Review of The Dance of Death at Classic Stage Company

  • Our critic's rating:
    February 11, 2019
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    The Dance of Death, now playing at the Classic Stage Company, made me think of the lyrics from Old Man River, "I'm tired of livin' and scared of dyin'". That is the plight of the two main characters in Conor McPherson's adaptation of August Strindberg’s play.

    The play opens with an actual dance by husband, Edgar (Richard Topol) and wife, Alice (Cassie Beck) showing the timeline of their relationship - starting with the light of first love, then the annoyances of marriage and then the disdain.

    This is a marriage gutted like an animal of its entrails and left to die at the hands of the carrion-eaters of the local village. Edgar and Alice go after one another with the joy of the kill and the love of the blood. Like two spoiled, bored children they go at it again and again. Attack, retreat. Attack, retreat. They have been doing this for 25 years and they are good at it. This is in fact days before they “celebrate” their 25th anniversary. And both dread another 25. Maybe Edgar will die and soon. Alice can only hope.

    “Our long miserable mistake to ourselves,” is how Edgar describes their marriage.

    Isolated from their beloved Copenhagen on a desolate little island where the locals hate them and their own children desert them, they are left with nothing to do but torture one another.

    Edgar is military captain, 15 years older than Alice and he is sickly. He is drinking too much, there is no more money and their home that they have been given by the military is an old prison and not a place of comfort or solace.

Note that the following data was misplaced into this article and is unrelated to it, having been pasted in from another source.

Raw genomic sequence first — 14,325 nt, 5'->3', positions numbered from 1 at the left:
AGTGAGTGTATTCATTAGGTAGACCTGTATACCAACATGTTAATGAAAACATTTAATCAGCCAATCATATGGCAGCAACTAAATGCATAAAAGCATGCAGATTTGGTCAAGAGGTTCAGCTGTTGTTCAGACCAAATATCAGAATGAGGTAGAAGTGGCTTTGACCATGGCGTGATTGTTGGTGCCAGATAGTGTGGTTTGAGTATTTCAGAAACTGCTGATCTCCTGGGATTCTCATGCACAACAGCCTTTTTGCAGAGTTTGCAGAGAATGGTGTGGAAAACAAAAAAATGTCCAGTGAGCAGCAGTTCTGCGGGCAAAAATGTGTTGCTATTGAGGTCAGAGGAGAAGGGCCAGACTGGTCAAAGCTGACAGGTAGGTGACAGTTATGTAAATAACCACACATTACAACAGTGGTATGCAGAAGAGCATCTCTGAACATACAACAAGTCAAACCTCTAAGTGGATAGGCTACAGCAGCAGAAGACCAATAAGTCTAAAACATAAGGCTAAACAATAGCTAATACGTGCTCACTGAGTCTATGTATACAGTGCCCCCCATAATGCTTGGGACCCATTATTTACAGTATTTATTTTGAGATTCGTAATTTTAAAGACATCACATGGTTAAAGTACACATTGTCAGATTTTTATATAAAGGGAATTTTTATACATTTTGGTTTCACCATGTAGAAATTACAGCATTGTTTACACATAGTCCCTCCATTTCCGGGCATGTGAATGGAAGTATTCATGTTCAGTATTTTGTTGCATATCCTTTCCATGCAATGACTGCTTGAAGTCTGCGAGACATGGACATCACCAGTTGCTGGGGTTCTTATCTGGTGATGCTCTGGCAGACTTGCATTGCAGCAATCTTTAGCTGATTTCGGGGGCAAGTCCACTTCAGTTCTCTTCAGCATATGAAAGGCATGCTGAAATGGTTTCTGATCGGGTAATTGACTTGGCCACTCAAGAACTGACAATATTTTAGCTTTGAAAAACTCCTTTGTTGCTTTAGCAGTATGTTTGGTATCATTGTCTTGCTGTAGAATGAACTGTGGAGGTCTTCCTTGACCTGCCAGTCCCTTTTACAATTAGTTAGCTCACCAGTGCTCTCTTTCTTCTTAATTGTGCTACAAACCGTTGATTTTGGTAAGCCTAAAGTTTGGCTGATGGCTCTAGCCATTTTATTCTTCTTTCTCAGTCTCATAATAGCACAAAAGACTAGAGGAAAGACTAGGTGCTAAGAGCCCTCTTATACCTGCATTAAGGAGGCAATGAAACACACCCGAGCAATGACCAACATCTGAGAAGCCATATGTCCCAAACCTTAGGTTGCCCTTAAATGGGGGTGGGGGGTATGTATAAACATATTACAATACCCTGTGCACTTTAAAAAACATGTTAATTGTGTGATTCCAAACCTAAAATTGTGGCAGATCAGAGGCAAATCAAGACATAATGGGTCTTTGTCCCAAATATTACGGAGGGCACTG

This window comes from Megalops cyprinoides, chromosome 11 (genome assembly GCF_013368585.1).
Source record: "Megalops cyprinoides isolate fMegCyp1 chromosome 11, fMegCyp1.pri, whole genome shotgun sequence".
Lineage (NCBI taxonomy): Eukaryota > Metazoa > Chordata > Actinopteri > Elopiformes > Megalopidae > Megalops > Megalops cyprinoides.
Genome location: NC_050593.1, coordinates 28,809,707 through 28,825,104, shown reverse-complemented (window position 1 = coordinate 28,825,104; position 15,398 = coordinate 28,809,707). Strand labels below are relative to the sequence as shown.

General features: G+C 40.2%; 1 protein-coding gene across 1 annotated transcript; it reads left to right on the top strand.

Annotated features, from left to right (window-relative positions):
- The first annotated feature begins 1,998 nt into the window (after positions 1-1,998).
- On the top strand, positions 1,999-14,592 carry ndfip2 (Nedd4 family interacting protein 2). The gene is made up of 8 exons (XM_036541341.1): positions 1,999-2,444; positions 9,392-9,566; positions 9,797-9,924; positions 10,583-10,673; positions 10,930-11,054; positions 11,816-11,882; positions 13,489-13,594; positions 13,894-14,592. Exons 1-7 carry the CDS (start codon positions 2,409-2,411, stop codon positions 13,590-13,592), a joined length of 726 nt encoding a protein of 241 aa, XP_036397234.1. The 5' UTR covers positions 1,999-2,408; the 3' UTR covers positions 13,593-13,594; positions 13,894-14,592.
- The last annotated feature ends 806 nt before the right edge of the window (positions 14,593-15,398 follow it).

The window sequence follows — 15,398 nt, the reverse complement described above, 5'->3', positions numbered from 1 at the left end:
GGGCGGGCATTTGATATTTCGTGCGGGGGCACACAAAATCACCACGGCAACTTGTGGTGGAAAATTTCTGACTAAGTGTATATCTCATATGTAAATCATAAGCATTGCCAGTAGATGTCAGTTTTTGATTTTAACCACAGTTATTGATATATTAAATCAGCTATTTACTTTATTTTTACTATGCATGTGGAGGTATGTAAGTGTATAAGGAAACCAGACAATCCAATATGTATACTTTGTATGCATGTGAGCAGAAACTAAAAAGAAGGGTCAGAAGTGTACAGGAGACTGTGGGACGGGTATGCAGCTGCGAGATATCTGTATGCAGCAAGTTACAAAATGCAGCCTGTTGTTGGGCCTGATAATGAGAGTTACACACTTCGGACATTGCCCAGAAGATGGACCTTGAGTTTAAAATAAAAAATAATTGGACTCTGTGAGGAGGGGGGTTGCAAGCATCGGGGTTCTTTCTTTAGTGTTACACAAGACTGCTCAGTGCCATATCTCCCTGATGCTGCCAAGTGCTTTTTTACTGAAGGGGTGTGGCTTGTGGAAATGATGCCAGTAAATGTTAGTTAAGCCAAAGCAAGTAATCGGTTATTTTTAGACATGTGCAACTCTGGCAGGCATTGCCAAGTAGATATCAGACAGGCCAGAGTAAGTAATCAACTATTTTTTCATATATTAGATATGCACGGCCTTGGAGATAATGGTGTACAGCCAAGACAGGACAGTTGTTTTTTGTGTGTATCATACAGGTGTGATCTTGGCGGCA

There is however a reprieve to their boredom with the arrival of Alice's cousin and the one who introduced them, Kurt (Christopher Innvar). Kurt the breath of fresh air, the voice of reason, is quickly poisoned by Alice and Edgar’s vile putrid selves and he himself plummets into the dark world of vengeance, hate and lust.

    Set in the round, the actors in continuous movement, the play trots along but the movement is forced, staged. These are all damn fine actors but something is missing; connection, ensemble. They are not in step. Not in tune with one another. It is subtle but the subtlety in this play rings out like a giant church bell. Which is a shame because to watch Topol and Beck sparring in the ring of their marriage giving and taking the punches should be one continuous blast for us to witness but for now it is in stops and starts, spurts of it but not enough. This is one of Strindberg's most daring of plays and was way beyond its time when first staged in 1905 and McPherson's adaptation is modern and wildly gratifying so let’s hope that as the production continues it can solidify this most interesting of takes on marriage.

    The Dance of Death is playing in repertory with Mies Julie at Classic Stage Company. Read our Mies Julie review.

    (Photo by Joan Marcus)

    "In a way, witnessing Alice and Edgar’s exchanges here feels like a weekend visit to anybody’s long-married, aging parents, with the attendant longueurs. Mr. Topol — in a role that has been portrayed with volcanic force by Laurence Olivier and Ian McKellen — seems more grumpy than enraged. And Ms. Beck’s brisk and composed Alice comes across as merely waspish instead of vitriolic. The virtue of such underplaying is that, when what the performers are saying so calmly fully registers, your jaw drops in wonder at the harshness of it. It’s an experience not unlike reading Strindberg for the first time and being jolted wide awake by its outrageousness."
    Ben Brantely for New York Times

    "Conor McPherson has adapted Strindberg’s play in plain-spoken English which makes the most of the play’s barbed Scandinavian wit. But the challenge for director Victoria Clark is the same that has plagued all who tackle this tricky story: Do you play it for tragedy or comedy, melodrama or farce? Except for a few moments of stylized choreography between scenes to suggest the “dance” that is about to unfold, Clark’s cast leans toward naturalism. This deprives the play of some of its comedic power, alas, and it leads Beck to underplay Alice’s theatricality."
    Thom Geier for The Wrap